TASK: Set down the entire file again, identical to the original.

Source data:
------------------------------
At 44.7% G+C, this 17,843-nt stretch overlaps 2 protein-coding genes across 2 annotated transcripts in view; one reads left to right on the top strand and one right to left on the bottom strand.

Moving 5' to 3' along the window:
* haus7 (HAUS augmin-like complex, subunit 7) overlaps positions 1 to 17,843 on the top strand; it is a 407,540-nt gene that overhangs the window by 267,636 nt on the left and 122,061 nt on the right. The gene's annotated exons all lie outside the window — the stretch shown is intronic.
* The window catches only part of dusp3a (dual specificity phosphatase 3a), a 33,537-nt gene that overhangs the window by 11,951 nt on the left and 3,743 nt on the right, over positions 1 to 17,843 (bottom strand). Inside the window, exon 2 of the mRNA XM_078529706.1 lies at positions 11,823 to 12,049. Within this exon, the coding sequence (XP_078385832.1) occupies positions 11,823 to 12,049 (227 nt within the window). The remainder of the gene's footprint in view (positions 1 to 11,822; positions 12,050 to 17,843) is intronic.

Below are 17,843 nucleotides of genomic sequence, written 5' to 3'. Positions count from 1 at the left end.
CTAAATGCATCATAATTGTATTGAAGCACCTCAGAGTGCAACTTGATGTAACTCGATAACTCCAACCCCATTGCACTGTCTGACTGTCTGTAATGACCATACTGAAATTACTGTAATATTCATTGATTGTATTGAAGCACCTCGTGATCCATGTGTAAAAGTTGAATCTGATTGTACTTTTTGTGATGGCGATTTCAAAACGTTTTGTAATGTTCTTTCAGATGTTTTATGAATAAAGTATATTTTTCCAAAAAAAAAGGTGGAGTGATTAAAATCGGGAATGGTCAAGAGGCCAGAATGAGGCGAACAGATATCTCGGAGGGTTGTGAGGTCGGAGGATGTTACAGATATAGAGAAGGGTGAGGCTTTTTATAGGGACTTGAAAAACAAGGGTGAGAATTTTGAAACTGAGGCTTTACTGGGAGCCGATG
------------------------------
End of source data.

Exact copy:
At 44.7% G+C, this 17,843-nt stretch overlaps 2 protein-coding genes across 2 annotated transcripts in view; one reads left to right on the top strand and one right to left on the bottom strand.

Moving 5' to 3' along the window:
* haus7 (HAUS augmin-like complex, subunit 7) overlaps positions 1 to 17,843 on the top strand; it is a 407,540-nt gene that overhangs the window by 267,636 nt on the left and 122,061 nt on the right. The gene's annotated exons all lie outside the window — the stretch shown is intronic.
* The window catches only part of dusp3a (dual specificity phosphatase 3a), a 33,537-nt gene that overhangs the window by 11,951 nt on the left and 3,743 nt on the right, over positions 1 to 17,843 (bottom strand). Inside the window, exon 2 of the mRNA XM_078529706.1 lies at positions 11,823 to 12,049. Within this exon, the coding sequence (XP_078385832.1) occupies positions 11,823 to 12,049 (227 nt within the window). The remainder of the gene's footprint in view (positions 1 to 11,822; positions 12,050 to 17,843) is intronic.

Below are 17,843 nucleotides of genomic sequence, written 5' to 3'. Positions count from 1 at the left end.
CTAAATGCATCATAATTGTATTGAAGCACCTCAGAGTGCAACTTGATGTAACTCGATAACTCCAACCCCATTGCACTGTCTGACTGTCTGTAATGACCATACTGAAATTACTGTAATATTCATTGATTGTATTGAAGCACCTCGTGATCCATGTGTAAAAGTTGAATCTGATTGTACTTTTTGTGATGGCGATTTCAAAACGTTTTGTAATGTTCTTTCAGATGTTTTATGAATAAAGTATATTTTTCCAAAAAAAAAGGTGGAGTGATTAAAATCGGGAATGGTCAAGAGGCCAGAATGAGGCGAACAGATATCTCGGAGGGTTGTGAGGTCGGAGGATGTTACAGATATAGAGAAGGGTGAGGCTTTTTATAGGGACTTGAAAAACAAGGGTGAGAATTTTGAAACTGAGGCTTTACTGGGAGCCGATG